The “Adventure of Shoscombe Old Place” begins with Sherlock Holmes using a microscope to examine glue found on the cap next to a murdered policeman. The existence of the glue implicates a gentleman who makes picture frames.

Sherlock Holmes had been bending for a long time over a low-power microscope. Now he straightened himself up and looked around at me in triumph.“It is glue, Watson,” said he . . . “Those hairs are threads from a tweed coat. The irregular grey masses are dust. There are epithelial scales on the left. Those brown blobs in the centre are undoubtedly glue . . . Since I ran down that coiner by the zinc and copper fillings in the seam of his cuff, they [Scotland Yard] have begun to realize the importance of the microscope.”

The Adventure of Shoscombe Old Place

However, the actual crime in this story is not solved by the microscope or other forensic evidence because there is little tangible evidence. Head trainer John Mason from Shoscombe Old Place, a racing stable in Berkshire, comes to Holmes about his master, Sir Robert Norberton. Mason thinks he has gone mad. Sir Robert’s sister, Lady Beatrice Falder, owns Shoscombe, but it will revert to her late husband’s brother when she dies.

The stable has a horse, Shoscombe Prince, who Sir Robert hopes will win the Derby. He would be out of debt before the transfer of the estate. This case is solved not by forensics but by a dog that does not recognize its owner.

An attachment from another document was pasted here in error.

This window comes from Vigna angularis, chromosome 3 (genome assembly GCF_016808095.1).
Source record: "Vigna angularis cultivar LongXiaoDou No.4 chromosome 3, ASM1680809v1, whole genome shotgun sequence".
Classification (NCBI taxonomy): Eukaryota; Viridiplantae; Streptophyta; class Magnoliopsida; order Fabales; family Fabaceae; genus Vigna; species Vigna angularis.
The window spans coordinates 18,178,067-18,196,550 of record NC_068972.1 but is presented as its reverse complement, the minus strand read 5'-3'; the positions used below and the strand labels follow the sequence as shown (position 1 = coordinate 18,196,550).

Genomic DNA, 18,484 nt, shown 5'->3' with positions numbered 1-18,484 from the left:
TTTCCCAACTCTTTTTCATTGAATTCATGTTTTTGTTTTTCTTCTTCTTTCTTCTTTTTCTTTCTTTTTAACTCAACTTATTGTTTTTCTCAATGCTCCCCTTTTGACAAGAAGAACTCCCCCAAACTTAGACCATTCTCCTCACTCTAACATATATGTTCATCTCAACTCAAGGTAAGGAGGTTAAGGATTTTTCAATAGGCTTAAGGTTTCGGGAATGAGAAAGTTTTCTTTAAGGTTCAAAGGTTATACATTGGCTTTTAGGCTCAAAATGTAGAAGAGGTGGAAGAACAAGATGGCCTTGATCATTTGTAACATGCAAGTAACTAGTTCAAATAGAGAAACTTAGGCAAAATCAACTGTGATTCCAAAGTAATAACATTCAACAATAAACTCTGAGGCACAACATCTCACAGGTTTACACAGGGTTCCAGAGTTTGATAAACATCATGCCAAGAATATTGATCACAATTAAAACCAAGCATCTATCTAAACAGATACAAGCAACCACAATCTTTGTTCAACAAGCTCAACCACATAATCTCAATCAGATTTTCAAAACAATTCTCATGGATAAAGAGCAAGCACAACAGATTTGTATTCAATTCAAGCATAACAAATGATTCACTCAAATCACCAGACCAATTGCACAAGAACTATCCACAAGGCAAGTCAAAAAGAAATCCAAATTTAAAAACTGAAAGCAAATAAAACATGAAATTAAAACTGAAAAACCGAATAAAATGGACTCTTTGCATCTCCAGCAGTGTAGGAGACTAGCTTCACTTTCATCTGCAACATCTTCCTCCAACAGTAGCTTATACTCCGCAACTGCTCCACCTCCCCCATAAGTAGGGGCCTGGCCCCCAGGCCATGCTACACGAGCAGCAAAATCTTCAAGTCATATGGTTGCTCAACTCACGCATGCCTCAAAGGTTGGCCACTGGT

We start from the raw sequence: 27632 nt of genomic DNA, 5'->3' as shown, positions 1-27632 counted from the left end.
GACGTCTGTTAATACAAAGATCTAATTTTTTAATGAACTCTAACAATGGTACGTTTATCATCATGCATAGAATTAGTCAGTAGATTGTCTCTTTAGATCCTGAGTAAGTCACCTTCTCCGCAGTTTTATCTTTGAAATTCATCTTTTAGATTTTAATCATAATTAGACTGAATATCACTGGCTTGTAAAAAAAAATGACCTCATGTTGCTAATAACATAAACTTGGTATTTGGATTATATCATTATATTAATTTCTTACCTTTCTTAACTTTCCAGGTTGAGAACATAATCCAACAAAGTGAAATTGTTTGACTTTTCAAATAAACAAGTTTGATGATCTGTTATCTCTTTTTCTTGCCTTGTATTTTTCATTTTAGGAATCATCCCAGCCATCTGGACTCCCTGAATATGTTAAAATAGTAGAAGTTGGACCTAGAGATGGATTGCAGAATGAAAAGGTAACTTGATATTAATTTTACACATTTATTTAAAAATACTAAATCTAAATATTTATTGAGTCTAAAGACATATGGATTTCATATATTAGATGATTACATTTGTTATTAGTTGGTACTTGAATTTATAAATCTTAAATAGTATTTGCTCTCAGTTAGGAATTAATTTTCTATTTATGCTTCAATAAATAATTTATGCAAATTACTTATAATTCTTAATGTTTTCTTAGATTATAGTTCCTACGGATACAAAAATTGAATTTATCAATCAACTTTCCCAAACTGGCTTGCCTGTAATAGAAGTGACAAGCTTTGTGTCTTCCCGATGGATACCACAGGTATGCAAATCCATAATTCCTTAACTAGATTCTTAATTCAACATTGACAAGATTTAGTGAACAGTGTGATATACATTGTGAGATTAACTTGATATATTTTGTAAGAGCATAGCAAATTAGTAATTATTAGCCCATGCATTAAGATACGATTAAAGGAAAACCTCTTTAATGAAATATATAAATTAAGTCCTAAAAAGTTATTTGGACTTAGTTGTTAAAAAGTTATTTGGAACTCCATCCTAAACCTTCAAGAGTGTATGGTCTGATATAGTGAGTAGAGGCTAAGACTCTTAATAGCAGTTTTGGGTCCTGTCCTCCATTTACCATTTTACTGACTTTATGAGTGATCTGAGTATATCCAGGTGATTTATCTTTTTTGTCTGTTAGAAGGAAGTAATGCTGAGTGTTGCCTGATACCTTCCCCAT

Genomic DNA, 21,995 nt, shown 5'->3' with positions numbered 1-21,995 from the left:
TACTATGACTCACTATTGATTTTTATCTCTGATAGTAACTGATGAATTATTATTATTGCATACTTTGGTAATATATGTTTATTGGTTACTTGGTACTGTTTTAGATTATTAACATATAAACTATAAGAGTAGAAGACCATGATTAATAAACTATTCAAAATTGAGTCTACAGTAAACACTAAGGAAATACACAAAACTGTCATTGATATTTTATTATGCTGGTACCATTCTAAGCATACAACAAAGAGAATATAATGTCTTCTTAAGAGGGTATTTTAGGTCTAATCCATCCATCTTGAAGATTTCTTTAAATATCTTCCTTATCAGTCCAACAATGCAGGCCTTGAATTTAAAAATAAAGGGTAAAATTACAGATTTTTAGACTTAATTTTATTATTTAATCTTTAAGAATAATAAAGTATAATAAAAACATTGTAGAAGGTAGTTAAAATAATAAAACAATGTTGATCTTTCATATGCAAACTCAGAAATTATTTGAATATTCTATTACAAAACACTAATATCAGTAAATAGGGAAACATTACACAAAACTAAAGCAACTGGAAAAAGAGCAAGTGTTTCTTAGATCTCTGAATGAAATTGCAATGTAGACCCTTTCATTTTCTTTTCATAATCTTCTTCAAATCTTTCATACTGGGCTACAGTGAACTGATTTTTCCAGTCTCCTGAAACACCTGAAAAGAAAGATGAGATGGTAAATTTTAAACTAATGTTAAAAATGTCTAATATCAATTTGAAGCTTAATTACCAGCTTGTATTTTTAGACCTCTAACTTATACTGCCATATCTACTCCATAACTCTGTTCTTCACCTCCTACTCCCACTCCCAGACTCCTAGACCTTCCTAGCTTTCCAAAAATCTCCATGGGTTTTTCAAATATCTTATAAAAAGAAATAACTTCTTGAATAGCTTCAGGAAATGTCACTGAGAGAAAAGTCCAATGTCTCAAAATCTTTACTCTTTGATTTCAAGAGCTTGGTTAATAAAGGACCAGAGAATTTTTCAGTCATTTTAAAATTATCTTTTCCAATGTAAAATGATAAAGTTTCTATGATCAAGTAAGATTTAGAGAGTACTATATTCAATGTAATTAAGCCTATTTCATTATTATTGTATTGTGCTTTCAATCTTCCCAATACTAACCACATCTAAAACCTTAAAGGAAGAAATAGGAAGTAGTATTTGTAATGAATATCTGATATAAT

Note: This is the last of the Sherlock Holmes short stories published only three years before Arthur Conan Doyle’s death. He’s buried with his second wife, Jean, in Minstead, Hampshire. The inscription on his gravestone reads: “Steel true, Blade Straight.”


Miss Mary Sutherland asks Holmes and Watson to find her fiancé, Hosmer Angel. He has disappeared on the very morning of their wedding. Miss Sutherland, while she lives with her mother and her mother’s second husband, James Windibank, she supports herself with interest from an inheritance which she gives her mother and Windibank for her living expenses. Holmes notes that Miss Sutherland has received only typewritten letters from Angel with no signature.

“It is a curious thing,” remarked Holmes. “that a typewriter has really quite as much individuality as a man’s handwriting. Unless they are quite new, no two of them write exactly alike. Some of the letters get more worn than others, and some wear only on one side… in every case there is some slurring over the ‘e,’ and a slight defection the tail of the ‘f.’ There are fourteen other characteristics to which I have alluded are there as well.”

A Case of Identity

It becomes evident that the letters from the suitor Mr. Hosmer Angel and the note from the stepfather James Windibank were all written on the same typewriter. Holmes comments during his disclosure that based on his intensive study of the typewriter; he had entertained writing a monograph on the subject.